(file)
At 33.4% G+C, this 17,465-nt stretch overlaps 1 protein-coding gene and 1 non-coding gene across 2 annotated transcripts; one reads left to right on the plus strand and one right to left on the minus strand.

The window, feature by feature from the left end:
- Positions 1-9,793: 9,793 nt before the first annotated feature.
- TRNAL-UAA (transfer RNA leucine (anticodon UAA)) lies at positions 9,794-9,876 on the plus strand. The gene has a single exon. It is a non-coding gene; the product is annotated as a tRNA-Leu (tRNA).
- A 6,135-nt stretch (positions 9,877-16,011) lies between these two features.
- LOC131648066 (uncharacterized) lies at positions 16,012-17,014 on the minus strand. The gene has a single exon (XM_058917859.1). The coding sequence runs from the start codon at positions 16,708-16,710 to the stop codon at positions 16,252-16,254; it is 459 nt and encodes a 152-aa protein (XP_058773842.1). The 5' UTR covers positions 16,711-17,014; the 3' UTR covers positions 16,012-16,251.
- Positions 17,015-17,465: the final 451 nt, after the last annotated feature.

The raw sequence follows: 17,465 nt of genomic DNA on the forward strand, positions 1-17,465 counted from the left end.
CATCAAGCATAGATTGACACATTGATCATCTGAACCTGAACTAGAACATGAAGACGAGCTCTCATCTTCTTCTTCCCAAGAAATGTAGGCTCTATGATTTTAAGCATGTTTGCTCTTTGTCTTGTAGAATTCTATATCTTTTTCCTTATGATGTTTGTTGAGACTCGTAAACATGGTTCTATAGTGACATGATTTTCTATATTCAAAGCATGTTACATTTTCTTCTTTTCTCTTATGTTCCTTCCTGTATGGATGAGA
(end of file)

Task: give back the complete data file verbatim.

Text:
At 33.4% G+C, this 17,465-nt stretch overlaps 1 protein-coding gene and 1 non-coding gene across 2 annotated transcripts; one reads left to right on the plus strand and one right to left on the minus strand.

The window, feature by feature from the left end:
- Positions 1-9,793: 9,793 nt before the first annotated feature.
- TRNAL-UAA (transfer RNA leucine (anticodon UAA)) lies at positions 9,794-9,876 on the plus strand. The gene has a single exon. It is a non-coding gene; the product is annotated as a tRNA-Leu (tRNA).
- A 6,135-nt stretch (positions 9,877-16,011) lies between these two features.
- LOC131648066 (uncharacterized) lies at positions 16,012-17,014 on the minus strand. The gene has a single exon (XM_058917859.1). The coding sequence runs from the start codon at positions 16,708-16,710 to the stop codon at positions 16,252-16,254; it is 459 nt and encodes a 152-aa protein (XP_058773842.1). The 5' UTR covers positions 16,711-17,014; the 3' UTR covers positions 16,012-16,251.
- Positions 17,015-17,465: the final 451 nt, after the last annotated feature.

The raw sequence follows: 17,465 nt of genomic DNA on the forward strand, positions 1-17,465 counted from the left end.
CATCAAGCATAGATTGACACATTGATCATCTGAACCTGAACTAGAACATGAAGACGAGCTCTCATCTTCTTCTTCCCAAGAAATGTAGGCTCTATGATTTTAAGCATGTTTGCTCTTTGTCTTGTAGAATTCTATATCTTTTTCCTTATGATGTTTGTTGAGACTCGTAAACATGGTTCTATAGTGACATGATTTTCTATATTCAAAGCATGTTACATTTTCTTCTTTTCTCTTATGTTCCTTCCTGTATGGATGAGA